Shifting the culture of a company that has been incredibly successful doing things a certain way for a very long time–relying almost solely on revenue generated from pay-TV subscriptions, that is–and is largely compromised of executives who have been there for many years is no small task. (One executive who’s been at HBO for six years described herself to me as a “baby” at the company.) According to Michael Lombardo, HBO’s head of programming–a 30-year HBO veteran himself–Plepler is succeeding at it by doing things “in a very HBO way.” This means by not dictating from his corner office, but working together with his staff and being transparent about the decision-making process. “At HBO, all executives hold hands together and make decisions,” says one former employee. “It’s a very communally run company.” As a leader, Plepler plays into this, even as he nudges the company into new territory.
Says Lombardo: “People can get into grooves, which are also called ruts. Richard has very artfully had people get out of their grooves. He’s asked the question, ‘How can we pivot to be more strategic when we haven’t been using that muscle?'”
This isn’t the first time Plepler has charged himself with shaking things up. Back in 2007, when Chris Albrecht resigned as chairman and CEO of HBO after being arrested for assaulting his girlfriend in a Las Vegas parking lot, Plepler became part of a new management team charged with righting the ship. Albrecht had been a beloved leader, not to mention the key architect behind iconic shows such as Sex and the City and The Sopranos. His departure rocked the company, which was already starting to take hits from rivals like AMC and Showtime.
“I think Richard emerged into his role with a need to reclaim that high ground,” says David Carey, the president of Hearst Magazines. “There was a lot of HBO questioning for a period of time, which greeted his arrival. “I think he intuited that, and I think that also informed his decision to empower the organization, give them a seat at the table. Because he recognized he needed everybody to help get them out of that moment.”
Lombardo says that he and Plepler, who together oversaw programming, set about trying to change the perception of HBO as a “beautiful Tiffany box.” That is to say: elegant but inaccessible.
“We were watching what was going on and, I say this with all due respect to our predecessors, but you sometimes become slightly hostage to your success,” says Lombardo. “There becomes a desire to replicate the success of–like, looking for another Sopranos or looking for another Sex and the City. I think what Richard and I sort of fostered in each other was, that wasn’t the answer. And so our first programming decision was True Blood. Which everyone said, True Blood? Vampires on HBO? This is the home of The Wire! You’re gonna have vampires on HBO? Two guys who know nothing about content!” (Lombardo had previously run business affairs; Plepler came from corporate PR.)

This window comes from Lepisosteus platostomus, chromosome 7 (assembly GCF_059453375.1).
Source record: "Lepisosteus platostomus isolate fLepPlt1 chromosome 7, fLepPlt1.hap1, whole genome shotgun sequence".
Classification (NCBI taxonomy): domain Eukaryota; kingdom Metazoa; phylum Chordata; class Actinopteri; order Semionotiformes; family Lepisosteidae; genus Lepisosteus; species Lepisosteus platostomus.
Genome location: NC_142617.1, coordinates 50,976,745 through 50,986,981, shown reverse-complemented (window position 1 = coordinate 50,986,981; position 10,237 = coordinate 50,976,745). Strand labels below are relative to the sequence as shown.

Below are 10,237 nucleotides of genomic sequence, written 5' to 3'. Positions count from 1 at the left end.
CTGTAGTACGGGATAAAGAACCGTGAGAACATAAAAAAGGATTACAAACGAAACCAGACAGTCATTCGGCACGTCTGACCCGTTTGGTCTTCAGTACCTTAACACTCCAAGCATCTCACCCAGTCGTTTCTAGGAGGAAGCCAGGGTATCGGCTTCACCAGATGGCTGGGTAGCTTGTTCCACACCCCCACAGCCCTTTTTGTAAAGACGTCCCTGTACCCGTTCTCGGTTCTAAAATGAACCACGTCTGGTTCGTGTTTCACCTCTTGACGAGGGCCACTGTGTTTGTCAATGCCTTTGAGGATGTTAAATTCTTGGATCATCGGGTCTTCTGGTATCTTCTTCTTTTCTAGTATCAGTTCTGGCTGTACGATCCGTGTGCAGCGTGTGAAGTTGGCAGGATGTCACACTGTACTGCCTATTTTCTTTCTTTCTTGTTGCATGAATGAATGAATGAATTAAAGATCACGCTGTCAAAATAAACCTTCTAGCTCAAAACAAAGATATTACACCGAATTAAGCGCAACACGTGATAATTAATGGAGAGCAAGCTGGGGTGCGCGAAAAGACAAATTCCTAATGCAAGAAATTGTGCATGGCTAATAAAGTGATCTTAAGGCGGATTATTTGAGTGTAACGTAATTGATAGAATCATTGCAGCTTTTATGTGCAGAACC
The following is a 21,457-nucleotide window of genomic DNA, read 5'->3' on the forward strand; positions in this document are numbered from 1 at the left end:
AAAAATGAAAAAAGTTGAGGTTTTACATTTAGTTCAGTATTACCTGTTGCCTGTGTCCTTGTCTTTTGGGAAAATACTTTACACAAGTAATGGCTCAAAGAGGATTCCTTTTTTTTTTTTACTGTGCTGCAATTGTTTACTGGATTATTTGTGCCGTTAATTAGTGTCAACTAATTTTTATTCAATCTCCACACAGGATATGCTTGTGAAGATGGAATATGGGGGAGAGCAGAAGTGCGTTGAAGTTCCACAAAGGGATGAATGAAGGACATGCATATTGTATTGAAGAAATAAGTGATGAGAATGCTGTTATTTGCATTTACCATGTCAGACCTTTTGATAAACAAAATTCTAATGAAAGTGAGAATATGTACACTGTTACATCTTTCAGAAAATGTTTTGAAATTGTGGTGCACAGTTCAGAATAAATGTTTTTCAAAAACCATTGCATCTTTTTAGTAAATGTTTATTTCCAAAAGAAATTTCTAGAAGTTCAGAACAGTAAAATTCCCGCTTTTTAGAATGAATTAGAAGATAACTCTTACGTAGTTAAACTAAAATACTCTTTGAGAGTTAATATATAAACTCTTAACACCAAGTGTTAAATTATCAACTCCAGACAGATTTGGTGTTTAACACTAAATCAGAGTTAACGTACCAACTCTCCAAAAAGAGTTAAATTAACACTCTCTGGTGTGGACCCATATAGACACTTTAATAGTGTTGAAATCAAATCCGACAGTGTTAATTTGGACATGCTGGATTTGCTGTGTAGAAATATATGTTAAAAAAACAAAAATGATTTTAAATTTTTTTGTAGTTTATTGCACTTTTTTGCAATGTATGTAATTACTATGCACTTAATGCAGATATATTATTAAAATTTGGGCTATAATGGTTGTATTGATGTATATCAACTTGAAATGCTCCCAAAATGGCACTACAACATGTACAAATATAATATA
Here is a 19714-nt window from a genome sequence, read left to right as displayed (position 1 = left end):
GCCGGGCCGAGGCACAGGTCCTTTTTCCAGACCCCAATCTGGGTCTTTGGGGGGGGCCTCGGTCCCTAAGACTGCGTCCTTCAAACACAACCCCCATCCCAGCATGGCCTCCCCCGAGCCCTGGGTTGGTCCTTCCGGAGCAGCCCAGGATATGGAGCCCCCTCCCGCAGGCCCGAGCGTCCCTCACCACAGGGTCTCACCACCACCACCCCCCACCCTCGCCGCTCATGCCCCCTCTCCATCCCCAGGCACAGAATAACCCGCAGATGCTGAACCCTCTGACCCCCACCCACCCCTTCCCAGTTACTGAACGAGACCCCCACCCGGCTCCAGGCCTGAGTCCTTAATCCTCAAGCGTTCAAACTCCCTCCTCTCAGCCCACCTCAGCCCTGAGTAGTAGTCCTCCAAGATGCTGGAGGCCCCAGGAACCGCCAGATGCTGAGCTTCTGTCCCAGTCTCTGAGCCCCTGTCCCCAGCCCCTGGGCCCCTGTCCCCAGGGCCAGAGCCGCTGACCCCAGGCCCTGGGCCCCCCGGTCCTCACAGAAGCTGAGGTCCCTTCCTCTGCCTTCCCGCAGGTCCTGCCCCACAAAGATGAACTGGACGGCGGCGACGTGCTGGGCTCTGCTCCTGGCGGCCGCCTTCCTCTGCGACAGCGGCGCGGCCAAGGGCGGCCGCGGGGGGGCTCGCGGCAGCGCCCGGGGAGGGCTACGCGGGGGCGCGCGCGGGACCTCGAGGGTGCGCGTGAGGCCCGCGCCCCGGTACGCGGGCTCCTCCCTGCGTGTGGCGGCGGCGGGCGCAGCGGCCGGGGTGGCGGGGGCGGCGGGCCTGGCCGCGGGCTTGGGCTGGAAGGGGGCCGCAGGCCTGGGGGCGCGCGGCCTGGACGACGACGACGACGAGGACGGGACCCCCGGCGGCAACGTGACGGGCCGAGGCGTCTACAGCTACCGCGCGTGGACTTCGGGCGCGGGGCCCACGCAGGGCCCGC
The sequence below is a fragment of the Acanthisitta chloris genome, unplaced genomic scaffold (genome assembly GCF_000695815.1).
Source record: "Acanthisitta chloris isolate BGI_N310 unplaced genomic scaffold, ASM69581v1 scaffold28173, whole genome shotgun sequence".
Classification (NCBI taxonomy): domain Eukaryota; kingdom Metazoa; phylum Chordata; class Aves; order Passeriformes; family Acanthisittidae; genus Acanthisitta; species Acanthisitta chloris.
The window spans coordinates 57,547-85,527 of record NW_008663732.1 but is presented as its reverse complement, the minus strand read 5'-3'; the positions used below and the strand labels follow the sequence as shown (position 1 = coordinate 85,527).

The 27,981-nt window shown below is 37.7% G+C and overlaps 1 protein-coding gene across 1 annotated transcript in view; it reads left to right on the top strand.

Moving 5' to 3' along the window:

One of their next green-light decisions was Game of Thrones, which incited a similar reaction: “Oh my God! Dragons at HBO!,” Lombardo says, laughing.
“We knew what we had to do,” says Plepler. “Work with the best people, put things on that we were proud of. Listen for the next original voice.
“That’s really, if you want to know the animating principle, to this moment, is: Let’s be proud of it. Does anybody know that Armando Iannucci’s Veep is gonna be a hit? No, but we’re proud of it.”
Plepler also looked outside the walls of the company for ideas and inspiration. Not long after Albrecht left, he and Lombardo took Frank Rich, the former New York Times op-ed columnist who’s now a writer-at-large for New York magazine, out to lunch. “They wanted to get me involved. It was sort of an amorphous thing that’s grown into being a creative consultant,” says Rich, who was an executive producer on Veep. “Part of it was to join, at that time, a freewheeling discussion about HBO, because in some ways everything was up for grabs. Management had changed suddenly. A lot of HBO’s iconic hits were nearing the end of their lives. And they wanted to sort of look at some stuff they had floating around, that hadn’t aired yet, and talk about the future of the network in general and just sort of have a running discussion.”
“It’s my nature, maybe to a fault, I’m a collaborator,” Plepler says, sitting on the corner of a couch, which is notably more well-worn than any other. In front of him are stacks of books sent from publishers and sheafs of newspapers: his daily reading regimen. “I like the power of collaboration. A company can get the benefit of cross collaboration. So if you’re privileged to be in my position, you want to keep the main thing the main thing. And the way you do that is that you widen the circle of talent and you broaden the spirit of collaboration. And if you do that, the likelihood of good decision making increases exponentially.”